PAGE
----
What certifications do you hold?

A full list of our certifications and recommendations can be found here.

What are you doing to reduce the amount of plastic in your packaging?

As a partner in the New Zealand Plastics Packaging Declaration, we are committed to addressing the ultimate goal of using 100% reusable, recyclable or compostable packaging across our business by 2025. We have also joined 10 leading New Zealand retail businesses to support a local study by the Sustainable Business Network’s Circular Economy Accelerator (CEA) to develop long-term viable solutions and alternatives to plastic packaging.

How is climate change affecting your operations?

Climate change is one of the significant challenges for our world, and every organisation or individual has some level of carbon footprint to acknowledge. Farmed fish is considered a climate friendly protein source compared to other animal proteins. Salmon is an important solution to providing the world with vitally important proteins while having a lower impact on the environment. You can find more about how we are addressing climate in our Annual Report here.

What are your plans for the future?

Our vision is to pursue international best practice salmon farming in order to deliver a sustainable food solution for the future. Our two key strategic initiatives to achieve this are open ocean farming and farm relocation. You can find more on this here.

What is Blue Endeavour?

Blue Endeavour is the name of our first proposed open ocean farm, located 7kms north of Cape Lambert, Marlborough. The application for consent is under consideration by the Marlborough District Council and we’re expecting a result for our application in early 2021. If approved, Blue Endeavour will create 300 jobs with an associated revenue of $200 million.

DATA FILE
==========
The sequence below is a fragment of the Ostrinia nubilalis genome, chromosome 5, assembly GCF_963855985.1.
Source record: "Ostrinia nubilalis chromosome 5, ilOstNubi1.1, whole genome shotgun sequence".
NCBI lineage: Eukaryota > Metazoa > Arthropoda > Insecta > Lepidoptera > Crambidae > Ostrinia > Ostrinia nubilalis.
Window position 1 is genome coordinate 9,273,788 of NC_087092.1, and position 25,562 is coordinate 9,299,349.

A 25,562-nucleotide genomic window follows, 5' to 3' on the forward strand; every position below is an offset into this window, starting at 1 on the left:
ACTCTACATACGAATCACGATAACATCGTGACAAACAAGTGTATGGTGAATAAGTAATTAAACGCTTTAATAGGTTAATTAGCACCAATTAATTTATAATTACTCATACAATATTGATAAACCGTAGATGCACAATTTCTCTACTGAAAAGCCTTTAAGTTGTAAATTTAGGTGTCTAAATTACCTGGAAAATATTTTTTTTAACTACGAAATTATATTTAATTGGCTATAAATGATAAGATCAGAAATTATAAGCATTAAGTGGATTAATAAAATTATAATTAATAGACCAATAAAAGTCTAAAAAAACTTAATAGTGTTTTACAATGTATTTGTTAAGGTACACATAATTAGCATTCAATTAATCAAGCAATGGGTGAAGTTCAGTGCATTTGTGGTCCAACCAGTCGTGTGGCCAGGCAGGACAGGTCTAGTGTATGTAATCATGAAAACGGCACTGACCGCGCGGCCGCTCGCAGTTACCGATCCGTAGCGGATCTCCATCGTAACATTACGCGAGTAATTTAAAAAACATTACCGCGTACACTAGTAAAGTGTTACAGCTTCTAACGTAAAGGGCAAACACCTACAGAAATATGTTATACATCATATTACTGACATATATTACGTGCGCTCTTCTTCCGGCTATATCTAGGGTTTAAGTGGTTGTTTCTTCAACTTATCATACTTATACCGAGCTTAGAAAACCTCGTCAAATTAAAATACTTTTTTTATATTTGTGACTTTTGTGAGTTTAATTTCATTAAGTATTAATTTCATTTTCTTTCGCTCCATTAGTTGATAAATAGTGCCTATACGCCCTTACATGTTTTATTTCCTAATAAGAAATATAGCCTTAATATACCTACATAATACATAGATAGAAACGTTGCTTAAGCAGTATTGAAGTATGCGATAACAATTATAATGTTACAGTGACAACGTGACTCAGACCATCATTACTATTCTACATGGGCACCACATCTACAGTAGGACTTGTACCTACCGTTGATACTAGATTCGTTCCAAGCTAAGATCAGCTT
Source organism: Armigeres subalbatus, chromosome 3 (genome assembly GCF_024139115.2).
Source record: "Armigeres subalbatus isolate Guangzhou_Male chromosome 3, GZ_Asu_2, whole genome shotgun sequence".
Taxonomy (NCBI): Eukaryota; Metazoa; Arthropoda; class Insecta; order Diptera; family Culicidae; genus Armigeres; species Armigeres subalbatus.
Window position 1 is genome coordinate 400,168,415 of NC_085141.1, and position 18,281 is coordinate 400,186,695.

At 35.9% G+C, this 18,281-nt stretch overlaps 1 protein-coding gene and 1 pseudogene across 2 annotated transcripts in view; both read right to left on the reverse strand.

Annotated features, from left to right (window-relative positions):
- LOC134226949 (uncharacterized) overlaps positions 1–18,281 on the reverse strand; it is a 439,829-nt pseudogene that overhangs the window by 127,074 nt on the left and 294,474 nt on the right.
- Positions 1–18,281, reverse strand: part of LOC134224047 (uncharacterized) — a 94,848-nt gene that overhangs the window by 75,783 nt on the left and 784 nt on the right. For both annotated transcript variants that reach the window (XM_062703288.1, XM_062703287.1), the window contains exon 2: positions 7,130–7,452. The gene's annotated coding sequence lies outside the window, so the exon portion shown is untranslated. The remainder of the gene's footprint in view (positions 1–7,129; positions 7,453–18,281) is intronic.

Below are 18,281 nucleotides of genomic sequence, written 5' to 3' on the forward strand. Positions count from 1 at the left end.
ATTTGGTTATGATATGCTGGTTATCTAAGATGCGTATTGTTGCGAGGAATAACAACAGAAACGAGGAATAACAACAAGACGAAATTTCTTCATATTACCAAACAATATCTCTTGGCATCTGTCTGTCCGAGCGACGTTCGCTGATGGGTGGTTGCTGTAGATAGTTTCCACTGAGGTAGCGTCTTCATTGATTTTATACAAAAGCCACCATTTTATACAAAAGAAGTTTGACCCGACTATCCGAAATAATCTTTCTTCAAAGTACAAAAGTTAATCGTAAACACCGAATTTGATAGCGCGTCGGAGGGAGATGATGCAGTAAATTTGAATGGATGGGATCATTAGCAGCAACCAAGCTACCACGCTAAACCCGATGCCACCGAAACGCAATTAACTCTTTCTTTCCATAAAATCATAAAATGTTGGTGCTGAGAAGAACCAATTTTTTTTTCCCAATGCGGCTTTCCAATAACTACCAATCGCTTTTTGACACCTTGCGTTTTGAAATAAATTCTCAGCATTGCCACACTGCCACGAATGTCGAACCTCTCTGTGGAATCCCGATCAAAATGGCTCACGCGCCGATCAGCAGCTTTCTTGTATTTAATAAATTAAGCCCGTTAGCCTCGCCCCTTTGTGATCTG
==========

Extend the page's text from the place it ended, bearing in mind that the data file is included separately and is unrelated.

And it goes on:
Where can I buy your salmon?

Which markets do you export to?

We have a well-established domestic market share along with a successful history in offshore markets. Currently, 46% of our King salmon is enjoyed in New Zealand with the remainder exported to more than 15 countries around the world. More information is available here.

Get in Touch

We love talking to people. So, if you have any questions or you would like to find out more about our approach to sustainable salmon farming, please get in touch using the contact form below.


03 548 5714


03 538 0874


Head Office Physical Address:

17 Bullen Street
Nelson 7011
New Zealand

Nelson Processing Physical Address:

10-18 Bullen Street
Nelson 7011

Picton Aquaculture Office Address:

43 Dublin Street
Picton 7220

Postal Address:

P O Box 1180
Nelson 7040
New Zealand

Auckland Office Address:

6 Mitchelson Street
Auckland 1051

Please note that visits to our offices, factories or farms must be pre-arranged. Unfortunately we do not have products available to purchase at any of our locations, please visit your supermarket or local retailer.